Korifaeus Magazine

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The Mysterious Unorthodox History of the Dead Sea Scrolls

The Vedic Greeks
By Korifaeus

Only a few days ago i happen to take a look at photos of the Dead Sea Scrolls, and only because i remembered some posters depicting a close-up of a scroll, some time back in New York. Something struck me as odd, thus remembering what i found peculiar, i took a closer look at some photos of the scrolls, to assure myself having seen an oddity.

The Dead Sea Scrolls are said to’ve been written about 2000 years ago, and while some are hardly readable, others have survived quite well from what i could see in the photos. Especially the ink – it never faded away in the two thousand years – it didn’t even turn orange, as ancient ink often times did, and remained black. I thought, wow, they may’ve used Abyssinian dye already back then ? Perhaps an ink form of Abyssinian dye, ‘cuz clothing and thread dyed in Abyssinian ink will never fade; it can be soaked in Clorox, the textile may even fall apart from the bleaching, but the tint will not fade. I must say the ink quality impressed me immensely.

And then i saw what struck me as odd initially, when i noticed posters depicting a scroll a while back – the lines – the script was written under the lines. When looking closely at the Dead Sea Scrolls and how the script was written “under” the lines, as opposed to atop the lines, it actually is more reminiscent of ancient Vedic script out of which Sanskrit developed – the only script written UNDER the lines.

Here a photo of the Habakkuk scroll from the Dead Sea Scrolls. No really, Hab a Kuk ( have a kuck/ a look ) 🙂
You can click to enlarge it.

And here a photo of what Vedic script looks like.

See how both scripts are written “under” the lines, as opposed to above the lines ?

What we nowadays consider to be Hebrew Script, may have in actuality been script of ancient Brahmans, who are known to’ve lived in what’s now modern day Israel, until they migrated to India and other places. Considering many words and phrases in Judaism are strikingly similar to words in Hinduism. The word ” Brahman” bears a striking resemblance to the name Abram/ Abraham. Jewish students/scholars go to Yeshiva ( school ). Shiva is a God in Hinduism. Hanukkah is an ancient Vedic holiday, as well, celebrating the Hindi Deity ” Hanuman”, etc. Not to forget the Israelites melted gold into a golden calf/cow in the desert, after Moses led them out of Egypt. Cows are sacred in Hinduism, and Hindus create likenesses / images of the Hindu Gods for worship, also bringing offering to these idols and bowing/ kneeling before them.

The Dead Sea Scrolls are said to be for the most part of animal parchment, and the vedics used animal parchment for sacred writings, as well. Not however, Judaic scribes,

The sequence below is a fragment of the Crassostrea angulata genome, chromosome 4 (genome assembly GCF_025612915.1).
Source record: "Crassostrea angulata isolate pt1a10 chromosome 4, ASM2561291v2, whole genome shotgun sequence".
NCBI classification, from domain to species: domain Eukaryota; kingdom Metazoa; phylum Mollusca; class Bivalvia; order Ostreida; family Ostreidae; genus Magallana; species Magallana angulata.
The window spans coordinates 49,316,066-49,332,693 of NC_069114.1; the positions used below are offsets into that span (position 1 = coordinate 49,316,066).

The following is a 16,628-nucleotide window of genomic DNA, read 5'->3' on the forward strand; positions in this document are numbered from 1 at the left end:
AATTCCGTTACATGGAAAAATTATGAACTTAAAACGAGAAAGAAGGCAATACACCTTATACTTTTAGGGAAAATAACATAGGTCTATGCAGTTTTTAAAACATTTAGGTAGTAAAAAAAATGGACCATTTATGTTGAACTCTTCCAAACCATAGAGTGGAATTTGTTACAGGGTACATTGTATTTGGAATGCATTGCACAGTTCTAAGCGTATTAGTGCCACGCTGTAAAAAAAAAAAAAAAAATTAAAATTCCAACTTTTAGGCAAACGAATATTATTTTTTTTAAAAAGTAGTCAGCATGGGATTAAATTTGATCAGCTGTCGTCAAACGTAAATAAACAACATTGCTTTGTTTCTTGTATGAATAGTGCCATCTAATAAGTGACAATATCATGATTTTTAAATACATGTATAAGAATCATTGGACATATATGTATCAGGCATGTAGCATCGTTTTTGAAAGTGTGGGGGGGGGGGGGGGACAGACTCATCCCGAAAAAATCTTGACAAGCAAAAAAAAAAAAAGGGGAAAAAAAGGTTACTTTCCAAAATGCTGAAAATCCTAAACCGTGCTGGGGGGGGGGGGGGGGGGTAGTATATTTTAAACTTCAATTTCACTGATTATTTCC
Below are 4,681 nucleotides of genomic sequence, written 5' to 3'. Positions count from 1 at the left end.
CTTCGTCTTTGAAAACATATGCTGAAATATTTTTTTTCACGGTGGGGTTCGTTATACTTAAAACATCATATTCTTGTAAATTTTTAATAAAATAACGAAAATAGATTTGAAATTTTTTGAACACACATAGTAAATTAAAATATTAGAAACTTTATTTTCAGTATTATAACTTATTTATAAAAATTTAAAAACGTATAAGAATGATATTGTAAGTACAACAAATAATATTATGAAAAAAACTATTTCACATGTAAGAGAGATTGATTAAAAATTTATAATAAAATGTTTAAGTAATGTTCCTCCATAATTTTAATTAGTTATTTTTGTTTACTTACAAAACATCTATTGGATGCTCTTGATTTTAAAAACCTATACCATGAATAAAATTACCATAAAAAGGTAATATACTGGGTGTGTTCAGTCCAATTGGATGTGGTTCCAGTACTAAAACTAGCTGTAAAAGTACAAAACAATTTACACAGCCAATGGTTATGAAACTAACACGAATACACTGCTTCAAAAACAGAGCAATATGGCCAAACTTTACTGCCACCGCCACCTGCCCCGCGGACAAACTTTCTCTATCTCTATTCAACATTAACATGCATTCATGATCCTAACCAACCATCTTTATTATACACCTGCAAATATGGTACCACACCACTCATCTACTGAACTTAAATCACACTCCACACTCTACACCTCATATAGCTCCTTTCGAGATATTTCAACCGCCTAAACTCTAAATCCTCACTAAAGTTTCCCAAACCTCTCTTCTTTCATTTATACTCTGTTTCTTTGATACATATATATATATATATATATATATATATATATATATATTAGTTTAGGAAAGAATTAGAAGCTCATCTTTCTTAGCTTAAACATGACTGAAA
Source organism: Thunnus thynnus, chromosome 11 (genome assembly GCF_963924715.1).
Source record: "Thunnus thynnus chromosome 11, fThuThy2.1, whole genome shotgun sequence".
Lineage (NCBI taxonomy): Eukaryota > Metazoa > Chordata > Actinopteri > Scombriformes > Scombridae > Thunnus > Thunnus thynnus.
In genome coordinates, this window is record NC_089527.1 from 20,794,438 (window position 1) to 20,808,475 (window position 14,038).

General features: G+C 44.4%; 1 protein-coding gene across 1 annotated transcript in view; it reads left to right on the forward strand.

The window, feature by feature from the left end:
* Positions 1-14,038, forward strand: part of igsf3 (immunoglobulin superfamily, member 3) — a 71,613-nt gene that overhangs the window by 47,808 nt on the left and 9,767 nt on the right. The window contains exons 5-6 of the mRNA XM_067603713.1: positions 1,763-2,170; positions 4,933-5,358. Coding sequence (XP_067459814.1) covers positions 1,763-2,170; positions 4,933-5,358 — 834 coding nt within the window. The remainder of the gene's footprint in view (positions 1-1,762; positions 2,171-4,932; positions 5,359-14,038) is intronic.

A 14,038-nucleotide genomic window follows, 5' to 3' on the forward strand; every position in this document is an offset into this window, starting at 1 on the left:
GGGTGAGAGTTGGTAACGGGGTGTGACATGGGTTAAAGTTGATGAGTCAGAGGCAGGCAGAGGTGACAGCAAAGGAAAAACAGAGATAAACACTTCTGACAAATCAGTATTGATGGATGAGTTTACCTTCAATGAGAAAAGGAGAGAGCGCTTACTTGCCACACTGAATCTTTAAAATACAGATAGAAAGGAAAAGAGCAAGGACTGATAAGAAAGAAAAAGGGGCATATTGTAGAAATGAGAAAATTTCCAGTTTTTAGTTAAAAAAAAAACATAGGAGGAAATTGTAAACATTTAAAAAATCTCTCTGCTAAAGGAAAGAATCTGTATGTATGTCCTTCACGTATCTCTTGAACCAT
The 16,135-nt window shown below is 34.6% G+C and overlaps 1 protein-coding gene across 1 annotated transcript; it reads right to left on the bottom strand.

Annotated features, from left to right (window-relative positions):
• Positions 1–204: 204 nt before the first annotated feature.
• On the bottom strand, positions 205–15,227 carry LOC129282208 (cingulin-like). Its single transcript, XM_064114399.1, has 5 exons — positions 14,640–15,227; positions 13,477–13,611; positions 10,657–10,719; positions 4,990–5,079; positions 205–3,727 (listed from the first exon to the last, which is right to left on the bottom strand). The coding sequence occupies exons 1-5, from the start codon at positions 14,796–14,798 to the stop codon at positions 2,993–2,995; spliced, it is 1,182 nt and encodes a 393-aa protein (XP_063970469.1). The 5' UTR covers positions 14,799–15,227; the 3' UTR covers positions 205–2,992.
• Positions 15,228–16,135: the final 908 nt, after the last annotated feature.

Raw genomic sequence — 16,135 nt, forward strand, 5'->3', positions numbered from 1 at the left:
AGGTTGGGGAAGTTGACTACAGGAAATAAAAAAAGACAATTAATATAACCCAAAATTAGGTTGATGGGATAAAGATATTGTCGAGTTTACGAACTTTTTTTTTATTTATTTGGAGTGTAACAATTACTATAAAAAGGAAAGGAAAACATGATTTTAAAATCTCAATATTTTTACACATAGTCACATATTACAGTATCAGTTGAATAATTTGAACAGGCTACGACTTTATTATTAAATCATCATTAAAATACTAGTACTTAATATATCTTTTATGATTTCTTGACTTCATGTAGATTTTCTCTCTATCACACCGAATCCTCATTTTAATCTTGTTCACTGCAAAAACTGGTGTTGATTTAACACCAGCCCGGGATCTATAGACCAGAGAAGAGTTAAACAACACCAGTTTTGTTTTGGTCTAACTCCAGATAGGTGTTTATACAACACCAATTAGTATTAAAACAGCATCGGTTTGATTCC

because it was prohibited for Judaic people to use animal parchment and considered sacrilege. Judaic people used exclusively ” Paper parchment”. The only ones having used animal parchment were Brahmans and the Greeks – the Greeks of Greece, the Greeks of Persia ( Alexander the Great) and the Greeks of Egypt ( Ptolemaic era), and the Greeks (Hellenists) of Galilee.

When turning the Habakkuk scroll upside down, however – so the words look as though written above the lines – it curiously enough resembles ancient “handwritten” Latin.
You can click to enlarge it.

Here’s a Photo of ancient handwritten latin. And though at first glance it doesn’t resemble the above, it’s handwritten, thus ” individuality” need be considered; the letters used in both scripts, however, are strikingly similar.
You can click to enlarge it.

But it couldn’t have been written by Latin scribes, i.e., Romans, either, because they, too, used Paper/ fiber Parchment, not animal parchment. Though this particular scroll, the Habakkuk scroll, is apparently made of woven fiber, possibly flax fiber ( linen), many of the Dead Sea Scrolls are said to’ve been of animal parchment. And that’s a paradox, because Jewish people use even in modern days animal parchment for sacred writings, such as Torah scrolls, or blessings of Mezuzahs, which is exclusively a Greek custom to use animal parchment for scrolls.

But it could easily be ancient handwritten Latin, as well, and who knows, maybe Greek scribes looking at some Latin scriptures upside down, understood it to be Hebrew and copied it onto animal parchment, and they may’ve done that for some time, and from that day forward, upside down Latin script became known as Hebrew. 🙂

Now that would be a historical hilarity of a lil blunder, and if that would ever turn out to actually be the case, i’m sure we could all get a kick out of it and have a laugh at ourselves, and then there’ll be peace, right ? 🙂



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